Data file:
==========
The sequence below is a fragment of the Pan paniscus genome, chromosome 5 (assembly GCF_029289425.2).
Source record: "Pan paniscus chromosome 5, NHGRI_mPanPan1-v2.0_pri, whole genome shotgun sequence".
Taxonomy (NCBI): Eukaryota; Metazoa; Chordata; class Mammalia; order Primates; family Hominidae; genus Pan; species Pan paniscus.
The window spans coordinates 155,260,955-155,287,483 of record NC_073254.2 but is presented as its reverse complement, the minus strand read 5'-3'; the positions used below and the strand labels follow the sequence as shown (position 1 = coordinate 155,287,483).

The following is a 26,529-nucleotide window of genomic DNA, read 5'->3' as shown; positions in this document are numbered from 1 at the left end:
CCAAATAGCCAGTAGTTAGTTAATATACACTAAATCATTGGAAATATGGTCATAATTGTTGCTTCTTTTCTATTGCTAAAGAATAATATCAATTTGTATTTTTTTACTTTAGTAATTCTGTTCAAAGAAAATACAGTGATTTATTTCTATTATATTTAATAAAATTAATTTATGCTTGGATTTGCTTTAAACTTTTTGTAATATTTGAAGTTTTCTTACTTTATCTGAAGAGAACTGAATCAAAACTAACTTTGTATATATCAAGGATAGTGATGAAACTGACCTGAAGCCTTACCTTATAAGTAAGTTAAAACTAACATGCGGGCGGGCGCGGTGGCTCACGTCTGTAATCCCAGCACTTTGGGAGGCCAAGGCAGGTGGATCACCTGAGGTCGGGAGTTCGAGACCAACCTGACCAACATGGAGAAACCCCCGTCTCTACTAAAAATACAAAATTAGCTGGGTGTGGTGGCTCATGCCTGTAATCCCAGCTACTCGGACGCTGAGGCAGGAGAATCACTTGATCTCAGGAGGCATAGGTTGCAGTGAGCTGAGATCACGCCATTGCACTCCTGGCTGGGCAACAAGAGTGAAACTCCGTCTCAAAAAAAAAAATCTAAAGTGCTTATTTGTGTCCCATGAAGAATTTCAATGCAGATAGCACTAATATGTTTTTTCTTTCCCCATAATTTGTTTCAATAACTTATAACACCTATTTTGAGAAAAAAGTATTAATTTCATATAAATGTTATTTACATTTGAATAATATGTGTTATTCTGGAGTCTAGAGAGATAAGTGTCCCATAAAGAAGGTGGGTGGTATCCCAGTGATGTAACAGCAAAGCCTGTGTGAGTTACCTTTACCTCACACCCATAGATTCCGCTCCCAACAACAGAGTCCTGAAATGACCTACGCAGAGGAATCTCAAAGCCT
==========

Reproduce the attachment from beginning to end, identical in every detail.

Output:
The sequence below is a fragment of the Pan paniscus genome, chromosome 5 (assembly GCF_029289425.2).
Source record: "Pan paniscus chromosome 5, NHGRI_mPanPan1-v2.0_pri, whole genome shotgun sequence".
Taxonomy (NCBI): Eukaryota; Metazoa; Chordata; class Mammalia; order Primates; family Hominidae; genus Pan; species Pan paniscus.
The window spans coordinates 155,260,955-155,287,483 of record NC_073254.2 but is presented as its reverse complement, the minus strand read 5'-3'; the positions used below and the strand labels follow the sequence as shown (position 1 = coordinate 155,287,483).

The following is a 26,529-nucleotide window of genomic DNA, read 5'->3' as shown; positions in this document are numbered from 1 at the left end:
CCAAATAGCCAGTAGTTAGTTAATATACACTAAATCATTGGAAATATGGTCATAATTGTTGCTTCTTTTCTATTGCTAAAGAATAATATCAATTTGTATTTTTTTACTTTAGTAATTCTGTTCAAAGAAAATACAGTGATTTATTTCTATTATATTTAATAAAATTAATTTATGCTTGGATTTGCTTTAAACTTTTTGTAATATTTGAAGTTTTCTTACTTTATCTGAAGAGAACTGAATCAAAACTAACTTTGTATATATCAAGGATAGTGATGAAACTGACCTGAAGCCTTACCTTATAAGTAAGTTAAAACTAACATGCGGGCGGGCGCGGTGGCTCACGTCTGTAATCCCAGCACTTTGGGAGGCCAAGGCAGGTGGATCACCTGAGGTCGGGAGTTCGAGACCAACCTGACCAACATGGAGAAACCCCCGTCTCTACTAAAAATACAAAATTAGCTGGGTGTGGTGGCTCATGCCTGTAATCCCAGCTACTCGGACGCTGAGGCAGGAGAATCACTTGATCTCAGGAGGCATAGGTTGCAGTGAGCTGAGATCACGCCATTGCACTCCTGGCTGGGCAACAAGAGTGAAACTCCGTCTCAAAAAAAAAAATCTAAAGTGCTTATTTGTGTCCCATGAAGAATTTCAATGCAGATAGCACTAATATGTTTTTTCTTTCCCCATAATTTGTTTCAATAACTTATAACACCTATTTTGAGAAAAAAGTATTAATTTCATATAAATGTTATTTACATTTGAATAATATGTGTTATTCTGGAGTCTAGAGAGATAAGTGTCCCATAAAGAAGGTGGGTGGTATCCCAGTGATGTAACAGCAAAGCCTGTGTGAGTTACCTTTACCTCACACCCATAGATTCCGCTCCCAACAACAGAGTCCTGAAATGACCTACGCAGAGGAATCTCAAAGCCT